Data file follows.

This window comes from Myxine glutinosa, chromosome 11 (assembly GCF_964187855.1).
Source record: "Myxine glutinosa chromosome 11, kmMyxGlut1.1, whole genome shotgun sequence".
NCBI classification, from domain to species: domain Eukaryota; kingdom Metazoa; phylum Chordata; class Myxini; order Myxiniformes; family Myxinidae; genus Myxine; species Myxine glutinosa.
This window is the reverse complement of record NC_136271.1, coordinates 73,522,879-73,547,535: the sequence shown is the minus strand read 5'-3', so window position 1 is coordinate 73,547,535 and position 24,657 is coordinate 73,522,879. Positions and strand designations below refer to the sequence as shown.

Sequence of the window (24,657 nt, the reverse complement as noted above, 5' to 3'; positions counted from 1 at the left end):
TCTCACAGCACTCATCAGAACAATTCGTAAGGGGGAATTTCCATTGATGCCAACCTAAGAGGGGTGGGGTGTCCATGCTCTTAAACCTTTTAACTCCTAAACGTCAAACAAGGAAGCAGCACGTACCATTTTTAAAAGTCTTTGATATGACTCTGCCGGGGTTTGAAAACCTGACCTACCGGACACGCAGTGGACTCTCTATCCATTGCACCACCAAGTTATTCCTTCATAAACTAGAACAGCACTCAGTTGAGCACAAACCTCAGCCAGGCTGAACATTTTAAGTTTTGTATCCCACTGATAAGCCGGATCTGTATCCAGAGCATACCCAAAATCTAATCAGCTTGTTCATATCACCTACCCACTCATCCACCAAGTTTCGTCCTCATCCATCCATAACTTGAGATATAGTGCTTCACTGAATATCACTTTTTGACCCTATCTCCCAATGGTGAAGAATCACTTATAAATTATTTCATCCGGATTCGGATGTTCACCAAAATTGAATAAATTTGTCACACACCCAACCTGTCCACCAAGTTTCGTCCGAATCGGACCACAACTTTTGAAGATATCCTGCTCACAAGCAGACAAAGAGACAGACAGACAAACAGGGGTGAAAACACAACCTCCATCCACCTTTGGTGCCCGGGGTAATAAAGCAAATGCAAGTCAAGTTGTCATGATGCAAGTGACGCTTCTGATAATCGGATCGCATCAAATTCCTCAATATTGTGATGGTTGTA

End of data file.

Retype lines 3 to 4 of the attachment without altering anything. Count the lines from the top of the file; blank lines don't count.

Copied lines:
NCBI classification, from domain to species: domain Eukaryota; kingdom Metazoa; phylum Chordata; class Myxini; order Myxiniformes; family Myxinidae; genus Myxine; species Myxine glutinosa.
This window is the reverse complement of record NC_136271.1, coordinates 73,522,879-73,547,535: the sequence shown is the minus strand read 5'-3', so window position 1 is coordinate 73,547,535 and position 24,657 is coordinate 73,522,879. Positions and strand designations below refer to the sequence as shown.